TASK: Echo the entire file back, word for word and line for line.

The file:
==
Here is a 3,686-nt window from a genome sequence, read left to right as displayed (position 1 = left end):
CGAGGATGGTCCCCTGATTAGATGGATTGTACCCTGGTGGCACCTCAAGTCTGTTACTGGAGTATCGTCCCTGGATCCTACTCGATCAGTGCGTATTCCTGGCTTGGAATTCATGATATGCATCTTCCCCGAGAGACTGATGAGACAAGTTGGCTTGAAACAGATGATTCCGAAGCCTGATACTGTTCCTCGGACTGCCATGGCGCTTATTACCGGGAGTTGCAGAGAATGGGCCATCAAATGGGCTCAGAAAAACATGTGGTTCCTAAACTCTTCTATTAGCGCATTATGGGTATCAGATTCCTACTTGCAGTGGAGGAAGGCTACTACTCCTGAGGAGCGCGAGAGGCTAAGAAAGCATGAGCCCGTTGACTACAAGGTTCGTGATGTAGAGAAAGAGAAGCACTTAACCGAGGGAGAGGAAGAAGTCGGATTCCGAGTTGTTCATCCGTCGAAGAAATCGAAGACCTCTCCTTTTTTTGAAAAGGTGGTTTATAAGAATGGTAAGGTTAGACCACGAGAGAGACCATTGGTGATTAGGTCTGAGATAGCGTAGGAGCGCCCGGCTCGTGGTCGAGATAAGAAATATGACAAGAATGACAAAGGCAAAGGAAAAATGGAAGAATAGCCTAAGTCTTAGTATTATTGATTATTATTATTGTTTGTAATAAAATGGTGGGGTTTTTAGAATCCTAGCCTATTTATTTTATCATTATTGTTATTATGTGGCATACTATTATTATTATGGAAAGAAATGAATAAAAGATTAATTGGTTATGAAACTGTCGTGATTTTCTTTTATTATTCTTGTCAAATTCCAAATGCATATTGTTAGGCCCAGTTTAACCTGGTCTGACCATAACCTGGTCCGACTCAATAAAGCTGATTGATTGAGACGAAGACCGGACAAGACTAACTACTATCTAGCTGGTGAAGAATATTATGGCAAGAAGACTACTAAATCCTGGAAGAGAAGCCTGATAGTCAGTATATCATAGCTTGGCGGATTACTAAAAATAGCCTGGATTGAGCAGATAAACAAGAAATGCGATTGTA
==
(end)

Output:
Here is a 3,686-nt window from a genome sequence, read left to right as displayed (position 1 = left end):
CGAGGATGGTCCCCTGATTAGATGGATTGTACCCTGGTGGCACCTCAAGTCTGTTACTGGAGTATCGTCCCTGGATCCTACTCGATCAGTGCGTATTCCTGGCTTGGAATTCATGATATGCATCTTCCCCGAGAGACTGATGAGACAAGTTGGCTTGAAACAGATGATTCCGAAGCCTGATACTGTTCCTCGGACTGCCATGGCGCTTATTACCGGGAGTTGCAGAGAATGGGCCATCAAATGGGCTCAGAAAAACATGTGGTTCCTAAACTCTTCTATTAGCGCATTATGGGTATCAGATTCCTACTTGCAGTGGAGGAAGGCTACTACTCCTGAGGAGCGCGAGAGGCTAAGAAAGCATGAGCCCGTTGACTACAAGGTTCGTGATGTAGAGAAAGAGAAGCACTTAACCGAGGGAGAGGAAGAAGTCGGATTCCGAGTTGTTCATCCGTCGAAGAAATCGAAGACCTCTCCTTTTTTTGAAAAGGTGGTTTATAAGAATGGTAAGGTTAGACCACGAGAGAGACCATTGGTGATTAGGTCTGAGATAGCGTAGGAGCGCCCGGCTCGTGGTCGAGATAAGAAATATGACAAGAATGACAAAGGCAAAGGAAAAATGGAAGAATAGCCTAAGTCTTAGTATTATTGATTATTATTATTGTTTGTAATAAAATGGTGGGGTTTTTAGAATCCTAGCCTATTTATTTTATCATTATTGTTATTATGTGGCATACTATTATTATTATGGAAAGAAATGAATAAAAGATTAATTGGTTATGAAACTGTCGTGATTTTCTTTTATTATTCTTGTCAAATTCCAAATGCATATTGTTAGGCCCAGTTTAACCTGGTCTGACCATAACCTGGTCCGACTCAATAAAGCTGATTGATTGAGACGAAGACCGGACAAGACTAACTACTATCTAGCTGGTGAAGAATATTATGGCAAGAAGACTACTAAATCCTGGAAGAGAAGCCTGATAGTCAGTATATCATAGCTTGGCGGATTACTAAAAATAGCCTGGATTGAGCAGATAAACAAGAAATGCGATTGTA